Roselyne Bachelot-Narquin, Minister of Culture, learned with great sadness of the passing of Sabine Weiss, emblematic photographer of the French humanist movement, with whom she had the privilege of exchanging the past summer at the Rencontres de la photographie d'Arles.

Describing herself willingly as a craftsman rather than an artist, Sabine Weiss turned very early to photography. After learning at the Boissonnas family studio in Geneva, she comes to Paris to assist Willy Maywald, a famous fashion and portrait photographer, whose passion for natural lighting she shares.

In her own right since 1950, she has had a career in advertising and fashion, while at the same time developing her personal work of street photographs, in black and white, made according to her Parisian roamings.

Robert Doisneau invites him to join his agency, Rapho, which brings together the greatest names of humanist photography, after having been won over by his deep attention to the anonymous and the most modest people.

It is in the United States that she first knows recognition. Collaborating with the largest American magazines, it is exhibited many times.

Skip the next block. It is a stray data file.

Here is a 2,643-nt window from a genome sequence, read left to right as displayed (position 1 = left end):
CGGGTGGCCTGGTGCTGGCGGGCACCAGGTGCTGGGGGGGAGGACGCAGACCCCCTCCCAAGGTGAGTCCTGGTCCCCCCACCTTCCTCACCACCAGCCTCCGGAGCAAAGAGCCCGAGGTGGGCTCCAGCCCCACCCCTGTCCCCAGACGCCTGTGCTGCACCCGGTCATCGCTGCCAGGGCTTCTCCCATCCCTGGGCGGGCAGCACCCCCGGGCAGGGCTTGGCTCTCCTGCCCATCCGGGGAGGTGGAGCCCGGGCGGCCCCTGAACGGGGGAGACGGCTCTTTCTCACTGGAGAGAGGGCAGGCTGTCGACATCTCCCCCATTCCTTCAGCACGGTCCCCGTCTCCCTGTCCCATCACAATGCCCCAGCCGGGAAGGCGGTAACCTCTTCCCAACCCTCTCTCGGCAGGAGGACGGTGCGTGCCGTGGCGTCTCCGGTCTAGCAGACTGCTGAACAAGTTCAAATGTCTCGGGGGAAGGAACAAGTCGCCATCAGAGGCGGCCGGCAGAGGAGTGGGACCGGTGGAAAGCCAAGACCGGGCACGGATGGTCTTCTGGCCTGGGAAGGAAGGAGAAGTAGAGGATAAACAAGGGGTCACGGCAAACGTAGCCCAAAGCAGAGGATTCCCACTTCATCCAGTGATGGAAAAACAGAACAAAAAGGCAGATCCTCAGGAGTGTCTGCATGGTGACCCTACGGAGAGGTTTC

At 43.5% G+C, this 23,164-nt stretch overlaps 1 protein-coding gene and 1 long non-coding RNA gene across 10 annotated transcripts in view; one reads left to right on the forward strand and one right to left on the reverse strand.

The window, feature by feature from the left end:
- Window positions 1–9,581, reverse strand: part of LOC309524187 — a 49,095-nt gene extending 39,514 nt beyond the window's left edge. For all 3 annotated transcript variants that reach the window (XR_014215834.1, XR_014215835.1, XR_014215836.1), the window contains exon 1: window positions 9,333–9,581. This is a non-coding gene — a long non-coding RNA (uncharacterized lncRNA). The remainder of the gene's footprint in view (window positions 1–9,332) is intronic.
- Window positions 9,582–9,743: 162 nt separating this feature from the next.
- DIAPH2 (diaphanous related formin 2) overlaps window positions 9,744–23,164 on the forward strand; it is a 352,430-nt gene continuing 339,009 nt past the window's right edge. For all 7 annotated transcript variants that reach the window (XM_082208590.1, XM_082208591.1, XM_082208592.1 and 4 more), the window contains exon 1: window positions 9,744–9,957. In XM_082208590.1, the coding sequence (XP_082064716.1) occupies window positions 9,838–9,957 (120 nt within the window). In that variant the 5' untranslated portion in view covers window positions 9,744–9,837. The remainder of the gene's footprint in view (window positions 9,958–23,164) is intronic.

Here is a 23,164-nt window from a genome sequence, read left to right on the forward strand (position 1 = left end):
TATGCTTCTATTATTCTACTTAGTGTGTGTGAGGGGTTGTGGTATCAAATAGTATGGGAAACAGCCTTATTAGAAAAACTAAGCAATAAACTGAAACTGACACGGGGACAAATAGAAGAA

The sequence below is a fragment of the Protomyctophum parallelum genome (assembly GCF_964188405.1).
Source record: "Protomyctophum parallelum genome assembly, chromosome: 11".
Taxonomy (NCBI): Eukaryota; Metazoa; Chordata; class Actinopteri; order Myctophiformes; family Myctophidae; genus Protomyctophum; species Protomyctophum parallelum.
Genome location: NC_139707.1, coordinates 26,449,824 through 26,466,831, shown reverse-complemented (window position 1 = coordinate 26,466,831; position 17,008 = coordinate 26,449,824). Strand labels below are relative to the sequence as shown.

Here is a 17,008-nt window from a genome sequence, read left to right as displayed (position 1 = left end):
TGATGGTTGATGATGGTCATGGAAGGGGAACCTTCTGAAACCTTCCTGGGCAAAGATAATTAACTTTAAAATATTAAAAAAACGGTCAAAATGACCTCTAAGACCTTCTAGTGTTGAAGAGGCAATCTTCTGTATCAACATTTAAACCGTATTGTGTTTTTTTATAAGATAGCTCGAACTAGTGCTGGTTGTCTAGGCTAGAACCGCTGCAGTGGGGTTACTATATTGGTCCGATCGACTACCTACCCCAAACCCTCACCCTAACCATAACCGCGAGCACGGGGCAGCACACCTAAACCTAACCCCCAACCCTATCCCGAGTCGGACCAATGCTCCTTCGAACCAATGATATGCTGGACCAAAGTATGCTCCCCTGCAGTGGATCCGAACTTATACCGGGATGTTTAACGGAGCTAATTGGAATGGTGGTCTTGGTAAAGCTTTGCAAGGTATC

From her snapshots and compositions emerges an immense technical mastery, as well as an attachment to grasp what she called “atmospheres”.

With the empathy that we know about her subjects, often street children, Sabine Weiss denounces with her clichés poverty and social injustices, everywhere in the world, as with The Little Egyptian, Portrait of a little girl made near Luxor, in 1983.

The attentive gaze she has kept on our societies for many decades gives her work a precious documentary significance.

From her reports on Spain and Portugal in the 1950s to portraits of celebrities from the world of culture, such as Brigitte Bardot, Françoise Sagan, and Nikki de Saint Phalle, her generous and solar photography has captured a whole era.

Roselyne Bachelot-Narquin extends her deepest condolences to her family and loved ones.